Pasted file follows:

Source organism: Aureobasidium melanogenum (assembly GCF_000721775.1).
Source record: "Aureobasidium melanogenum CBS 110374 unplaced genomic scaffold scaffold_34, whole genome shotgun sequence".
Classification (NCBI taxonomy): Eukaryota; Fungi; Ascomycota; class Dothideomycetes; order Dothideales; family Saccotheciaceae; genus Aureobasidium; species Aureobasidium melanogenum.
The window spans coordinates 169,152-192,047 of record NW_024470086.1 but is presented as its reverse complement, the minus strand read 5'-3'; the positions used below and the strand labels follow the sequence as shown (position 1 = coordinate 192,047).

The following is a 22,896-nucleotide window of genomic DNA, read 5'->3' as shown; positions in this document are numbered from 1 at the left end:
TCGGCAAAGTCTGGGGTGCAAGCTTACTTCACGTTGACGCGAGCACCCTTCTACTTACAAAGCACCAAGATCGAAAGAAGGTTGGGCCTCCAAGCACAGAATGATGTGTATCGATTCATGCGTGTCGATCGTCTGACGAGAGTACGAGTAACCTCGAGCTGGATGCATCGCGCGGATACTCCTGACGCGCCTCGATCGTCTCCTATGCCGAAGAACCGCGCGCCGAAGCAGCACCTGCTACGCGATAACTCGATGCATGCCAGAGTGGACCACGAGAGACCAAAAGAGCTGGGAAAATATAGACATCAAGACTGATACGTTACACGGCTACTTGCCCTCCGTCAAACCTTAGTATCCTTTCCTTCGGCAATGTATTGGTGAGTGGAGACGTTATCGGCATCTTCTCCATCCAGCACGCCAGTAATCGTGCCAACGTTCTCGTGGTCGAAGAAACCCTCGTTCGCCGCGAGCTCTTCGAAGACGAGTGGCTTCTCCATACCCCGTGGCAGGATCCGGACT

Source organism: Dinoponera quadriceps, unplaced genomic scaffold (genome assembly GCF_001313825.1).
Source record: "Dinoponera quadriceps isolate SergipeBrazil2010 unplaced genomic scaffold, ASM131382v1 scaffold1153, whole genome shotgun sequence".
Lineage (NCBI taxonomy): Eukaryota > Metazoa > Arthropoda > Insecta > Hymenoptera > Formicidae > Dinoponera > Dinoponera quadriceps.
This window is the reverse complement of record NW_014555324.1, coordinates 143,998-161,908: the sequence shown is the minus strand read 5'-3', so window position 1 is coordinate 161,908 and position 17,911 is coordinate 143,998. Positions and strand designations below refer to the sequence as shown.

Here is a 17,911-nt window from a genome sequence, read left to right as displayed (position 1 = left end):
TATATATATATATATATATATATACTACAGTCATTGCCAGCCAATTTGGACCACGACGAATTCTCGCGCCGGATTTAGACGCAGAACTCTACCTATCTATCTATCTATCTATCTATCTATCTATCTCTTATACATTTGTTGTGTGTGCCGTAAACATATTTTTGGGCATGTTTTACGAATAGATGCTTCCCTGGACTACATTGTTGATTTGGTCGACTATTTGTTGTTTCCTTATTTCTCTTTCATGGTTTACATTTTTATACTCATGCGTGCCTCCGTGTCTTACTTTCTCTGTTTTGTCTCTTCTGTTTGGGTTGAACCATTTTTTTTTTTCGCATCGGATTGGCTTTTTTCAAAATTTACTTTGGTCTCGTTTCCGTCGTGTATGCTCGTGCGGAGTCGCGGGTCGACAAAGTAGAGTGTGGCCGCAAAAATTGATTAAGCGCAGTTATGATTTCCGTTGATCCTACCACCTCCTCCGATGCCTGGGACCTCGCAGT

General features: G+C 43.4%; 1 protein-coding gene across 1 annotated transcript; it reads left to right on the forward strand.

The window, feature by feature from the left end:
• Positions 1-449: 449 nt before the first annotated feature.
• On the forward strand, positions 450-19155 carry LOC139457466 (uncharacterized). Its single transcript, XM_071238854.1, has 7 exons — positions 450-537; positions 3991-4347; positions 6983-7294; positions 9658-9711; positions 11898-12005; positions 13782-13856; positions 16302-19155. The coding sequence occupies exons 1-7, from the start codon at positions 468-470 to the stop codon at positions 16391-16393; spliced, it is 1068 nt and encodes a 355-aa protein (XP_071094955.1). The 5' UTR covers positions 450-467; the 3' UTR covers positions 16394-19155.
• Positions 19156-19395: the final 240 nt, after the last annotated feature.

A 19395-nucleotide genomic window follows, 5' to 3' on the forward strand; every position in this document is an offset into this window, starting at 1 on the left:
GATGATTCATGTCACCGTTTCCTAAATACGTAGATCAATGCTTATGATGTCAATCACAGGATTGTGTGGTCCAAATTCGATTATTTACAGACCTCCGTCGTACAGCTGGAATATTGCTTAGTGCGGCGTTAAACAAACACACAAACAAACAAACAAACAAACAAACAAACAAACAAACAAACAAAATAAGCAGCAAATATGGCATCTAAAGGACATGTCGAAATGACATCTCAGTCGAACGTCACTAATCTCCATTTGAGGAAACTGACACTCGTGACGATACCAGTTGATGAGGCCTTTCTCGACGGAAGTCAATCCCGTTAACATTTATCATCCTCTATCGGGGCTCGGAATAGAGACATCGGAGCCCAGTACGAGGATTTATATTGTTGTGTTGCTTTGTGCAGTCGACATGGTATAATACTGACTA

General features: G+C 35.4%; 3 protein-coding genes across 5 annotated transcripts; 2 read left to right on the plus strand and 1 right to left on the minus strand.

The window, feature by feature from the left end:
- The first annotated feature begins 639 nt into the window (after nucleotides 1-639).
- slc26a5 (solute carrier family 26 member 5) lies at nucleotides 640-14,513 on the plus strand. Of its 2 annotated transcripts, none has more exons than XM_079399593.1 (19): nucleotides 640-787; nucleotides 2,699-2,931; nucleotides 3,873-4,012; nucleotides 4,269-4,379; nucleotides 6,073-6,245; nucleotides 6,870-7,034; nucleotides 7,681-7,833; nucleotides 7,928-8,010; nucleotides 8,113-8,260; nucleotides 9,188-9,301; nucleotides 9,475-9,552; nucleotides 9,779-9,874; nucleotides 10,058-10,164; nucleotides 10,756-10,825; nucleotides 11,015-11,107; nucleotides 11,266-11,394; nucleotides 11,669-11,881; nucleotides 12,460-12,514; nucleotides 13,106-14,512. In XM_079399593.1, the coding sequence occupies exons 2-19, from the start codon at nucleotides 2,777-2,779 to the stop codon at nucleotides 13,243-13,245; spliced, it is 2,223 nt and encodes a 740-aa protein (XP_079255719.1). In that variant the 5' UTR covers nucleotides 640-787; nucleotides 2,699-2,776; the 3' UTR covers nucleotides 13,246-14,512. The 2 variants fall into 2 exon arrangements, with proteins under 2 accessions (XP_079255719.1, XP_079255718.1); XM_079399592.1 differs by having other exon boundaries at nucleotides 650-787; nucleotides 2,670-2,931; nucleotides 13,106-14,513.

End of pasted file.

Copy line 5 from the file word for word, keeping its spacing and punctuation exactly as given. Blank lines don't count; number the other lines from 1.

The following is a 22,896-nucleotide window of genomic DNA, read 5'->3' as shown; positions in this document are numbered from 1 at the left end: